A loyal reader sent in a question that well illustrates a common sensory effect we encounter just about every day in one way or another. She noted that coffee makes chocolate taste better, and wondered why?
basic tastes (sic) in chocolate and coffee. Chocolate primarily has bitter and sweet tastes (taste being what you perceive on the tongue). Black coffee has a strong bitter taste, and hardly any sweet. As an aside, the other compounds in both chocolate and coffee that give them the great flavors we all know and love are mostly "volatile" compounds that are perceived by the olfactory bulb in the upper reaches of the cavernous nasal cavity, which are unimportant for the illustration of this effect.
Adaptation occurs when we repeatedly perceive something over a short period of time. When this happens, our ability to perceive that particular thing becomes lessened. For example, how many of you notice right now that your saliva is salty? None of you, right. However, if we were to completely dry the saliva off of your tongue for a few minutes and then let it replenish, you could perceive the saltiness for a few seconds or minutes before you become "adapted." Another illustration - how many of you feel the texture of your clothes against your skin? Or hear the hum of the air conditioner? Adaptation is the body's way of filtering out sensory information so that we can pay attention to new events, which tend to be the most interesting or important.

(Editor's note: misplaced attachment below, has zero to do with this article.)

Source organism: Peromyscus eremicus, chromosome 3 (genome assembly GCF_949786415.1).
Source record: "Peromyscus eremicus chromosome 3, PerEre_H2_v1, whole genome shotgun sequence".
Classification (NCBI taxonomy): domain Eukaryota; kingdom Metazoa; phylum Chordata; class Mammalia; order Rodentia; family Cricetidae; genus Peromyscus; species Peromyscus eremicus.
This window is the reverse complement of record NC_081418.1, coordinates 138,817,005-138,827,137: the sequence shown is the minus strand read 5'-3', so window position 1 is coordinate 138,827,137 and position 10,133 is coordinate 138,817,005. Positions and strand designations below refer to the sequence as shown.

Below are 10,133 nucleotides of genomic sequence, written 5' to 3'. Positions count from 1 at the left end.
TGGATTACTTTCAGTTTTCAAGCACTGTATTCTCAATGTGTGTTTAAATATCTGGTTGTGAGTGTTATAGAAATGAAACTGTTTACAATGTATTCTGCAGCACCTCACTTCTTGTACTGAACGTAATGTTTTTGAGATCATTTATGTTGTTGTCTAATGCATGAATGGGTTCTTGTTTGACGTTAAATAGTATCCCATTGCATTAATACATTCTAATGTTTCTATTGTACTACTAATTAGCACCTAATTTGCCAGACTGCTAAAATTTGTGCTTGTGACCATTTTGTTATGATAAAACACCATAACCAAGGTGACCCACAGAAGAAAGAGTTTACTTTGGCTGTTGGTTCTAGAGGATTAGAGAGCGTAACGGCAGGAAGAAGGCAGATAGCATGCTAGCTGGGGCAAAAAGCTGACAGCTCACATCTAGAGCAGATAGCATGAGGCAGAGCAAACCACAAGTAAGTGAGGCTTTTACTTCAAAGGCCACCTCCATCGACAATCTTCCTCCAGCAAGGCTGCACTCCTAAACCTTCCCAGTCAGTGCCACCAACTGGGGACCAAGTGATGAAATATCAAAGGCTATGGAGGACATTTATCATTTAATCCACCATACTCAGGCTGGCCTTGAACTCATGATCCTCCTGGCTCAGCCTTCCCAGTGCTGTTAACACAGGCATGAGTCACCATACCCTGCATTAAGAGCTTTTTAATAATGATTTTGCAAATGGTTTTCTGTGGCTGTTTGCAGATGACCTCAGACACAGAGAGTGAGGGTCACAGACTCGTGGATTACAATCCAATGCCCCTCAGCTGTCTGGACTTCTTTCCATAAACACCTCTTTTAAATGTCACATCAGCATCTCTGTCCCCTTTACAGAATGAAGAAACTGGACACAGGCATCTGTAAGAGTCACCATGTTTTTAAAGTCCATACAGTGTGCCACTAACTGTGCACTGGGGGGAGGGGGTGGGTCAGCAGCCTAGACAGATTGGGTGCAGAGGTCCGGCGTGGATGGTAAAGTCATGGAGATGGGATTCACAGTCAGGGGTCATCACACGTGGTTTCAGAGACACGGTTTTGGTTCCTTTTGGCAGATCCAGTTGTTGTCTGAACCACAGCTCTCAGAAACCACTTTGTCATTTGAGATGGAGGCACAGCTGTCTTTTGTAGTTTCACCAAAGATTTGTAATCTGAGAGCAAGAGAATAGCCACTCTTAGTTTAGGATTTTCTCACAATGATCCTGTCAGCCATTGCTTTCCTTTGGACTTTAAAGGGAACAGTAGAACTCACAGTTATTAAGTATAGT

This type of effect happens all of the time during meals, and chefs have to pay particular attention to it from one course to the next lest some adaptation effect causes a perfectly balanced dessert to taste extremely bitter because it was preceded by a too-sweet sorbet. Regular wines aren't paired with desserts because the overwhelming sweetness in most desserts would adapt your palate to sweet flavor, thus making the wine become bitter. Sweet dessert wines don't get overpowered as much. And the biggest challenge to chewing gum lasting forever is your palate becoming adapted to the constant flavor stimulus, not gum itself being unable to release flavor for a long period of time.
The dessert above is the "Chocolate and Coffee Sampler" from the Fall 2005 menu in the American Bounty Restaurant.
If you have any questions about sensory effects during meals or otherwise please feel free to email me and I'll do my best to address it in an upcoming entry!